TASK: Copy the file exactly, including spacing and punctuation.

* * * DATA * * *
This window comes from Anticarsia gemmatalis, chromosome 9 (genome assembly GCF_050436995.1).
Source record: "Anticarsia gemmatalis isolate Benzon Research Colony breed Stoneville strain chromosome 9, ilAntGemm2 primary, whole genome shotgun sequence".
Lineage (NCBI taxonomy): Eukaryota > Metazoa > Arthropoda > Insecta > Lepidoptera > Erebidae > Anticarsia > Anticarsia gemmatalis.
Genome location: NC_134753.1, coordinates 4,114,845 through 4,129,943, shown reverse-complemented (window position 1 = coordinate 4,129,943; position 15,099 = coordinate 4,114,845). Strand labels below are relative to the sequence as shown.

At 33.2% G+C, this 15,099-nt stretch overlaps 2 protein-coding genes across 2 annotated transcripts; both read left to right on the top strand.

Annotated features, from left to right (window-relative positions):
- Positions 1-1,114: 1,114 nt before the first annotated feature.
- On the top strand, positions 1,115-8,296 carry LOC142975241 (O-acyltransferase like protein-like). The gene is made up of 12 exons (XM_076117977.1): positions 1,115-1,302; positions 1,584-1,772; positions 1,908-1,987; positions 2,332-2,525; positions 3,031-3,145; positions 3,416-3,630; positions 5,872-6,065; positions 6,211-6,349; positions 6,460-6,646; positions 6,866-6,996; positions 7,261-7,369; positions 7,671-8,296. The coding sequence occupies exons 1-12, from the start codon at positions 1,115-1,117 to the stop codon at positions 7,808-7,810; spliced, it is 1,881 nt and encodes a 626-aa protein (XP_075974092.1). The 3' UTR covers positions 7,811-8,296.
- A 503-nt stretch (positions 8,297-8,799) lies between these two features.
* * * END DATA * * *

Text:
This window comes from Anticarsia gemmatalis, chromosome 9 (genome assembly GCF_050436995.1).
Source record: "Anticarsia gemmatalis isolate Benzon Research Colony breed Stoneville strain chromosome 9, ilAntGemm2 primary, whole genome shotgun sequence".
Lineage (NCBI taxonomy): Eukaryota > Metazoa > Arthropoda > Insecta > Lepidoptera > Erebidae > Anticarsia > Anticarsia gemmatalis.
Genome location: NC_134753.1, coordinates 4,114,845 through 4,129,943, shown reverse-complemented (window position 1 = coordinate 4,129,943; position 15,099 = coordinate 4,114,845). Strand labels below are relative to the sequence as shown.

At 33.2% G+C, this 15,099-nt stretch overlaps 2 protein-coding genes across 2 annotated transcripts; both read left to right on the top strand.

Annotated features, from left to right (window-relative positions):
- Positions 1-1,114: 1,114 nt before the first annotated feature.
- On the top strand, positions 1,115-8,296 carry LOC142975241 (O-acyltransferase like protein-like). The gene is made up of 12 exons (XM_076117977.1): positions 1,115-1,302; positions 1,584-1,772; positions 1,908-1,987; positions 2,332-2,525; positions 3,031-3,145; positions 3,416-3,630; positions 5,872-6,065; positions 6,211-6,349; positions 6,460-6,646; positions 6,866-6,996; positions 7,261-7,369; positions 7,671-8,296. The coding sequence occupies exons 1-12, from the start codon at positions 1,115-1,117 to the stop codon at positions 7,808-7,810; spliced, it is 1,881 nt and encodes a 626-aa protein (XP_075974092.1). The 3' UTR covers positions 7,811-8,296.
- A 503-nt stretch (positions 8,297-8,799) lies between these two features.